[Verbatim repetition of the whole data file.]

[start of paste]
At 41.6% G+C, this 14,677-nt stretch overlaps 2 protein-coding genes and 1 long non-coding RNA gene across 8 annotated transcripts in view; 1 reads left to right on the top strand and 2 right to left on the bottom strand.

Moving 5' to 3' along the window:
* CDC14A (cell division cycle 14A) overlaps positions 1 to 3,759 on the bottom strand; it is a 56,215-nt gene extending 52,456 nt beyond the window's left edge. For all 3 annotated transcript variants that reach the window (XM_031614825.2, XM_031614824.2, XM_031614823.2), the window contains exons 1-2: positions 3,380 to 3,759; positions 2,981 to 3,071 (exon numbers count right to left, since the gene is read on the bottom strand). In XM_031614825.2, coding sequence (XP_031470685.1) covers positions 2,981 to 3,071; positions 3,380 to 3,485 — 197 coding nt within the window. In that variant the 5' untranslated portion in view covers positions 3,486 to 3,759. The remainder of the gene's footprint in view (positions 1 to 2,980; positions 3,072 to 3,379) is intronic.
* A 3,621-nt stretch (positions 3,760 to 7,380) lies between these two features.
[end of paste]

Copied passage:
At 41.6% G+C, this 14,677-nt stretch overlaps 2 protein-coding genes and 1 long non-coding RNA gene across 8 annotated transcripts in view; 1 reads left to right on the top strand and 2 right to left on the bottom strand.

Moving 5' to 3' along the window:
* CDC14A (cell division cycle 14A) overlaps positions 1 to 3,759 on the bottom strand; it is a 56,215-nt gene extending 52,456 nt beyond the window's left edge. For all 3 annotated transcript variants that reach the window (XM_031614825.2, XM_031614824.2, XM_031614823.2), the window contains exons 1-2: positions 3,380 to 3,759; positions 2,981 to 3,071 (exon numbers count right to left, since the gene is read on the bottom strand). In XM_031614825.2, coding sequence (XP_031470685.1) covers positions 2,981 to 3,071; positions 3,380 to 3,485 — 197 coding nt within the window. In that variant the 5' untranslated portion in view covers positions 3,486 to 3,759. The remainder of the gene's footprint in view (positions 1 to 2,980; positions 3,072 to 3,379) is intronic.
* A 3,621-nt stretch (positions 3,760 to 7,380) lies between these two features.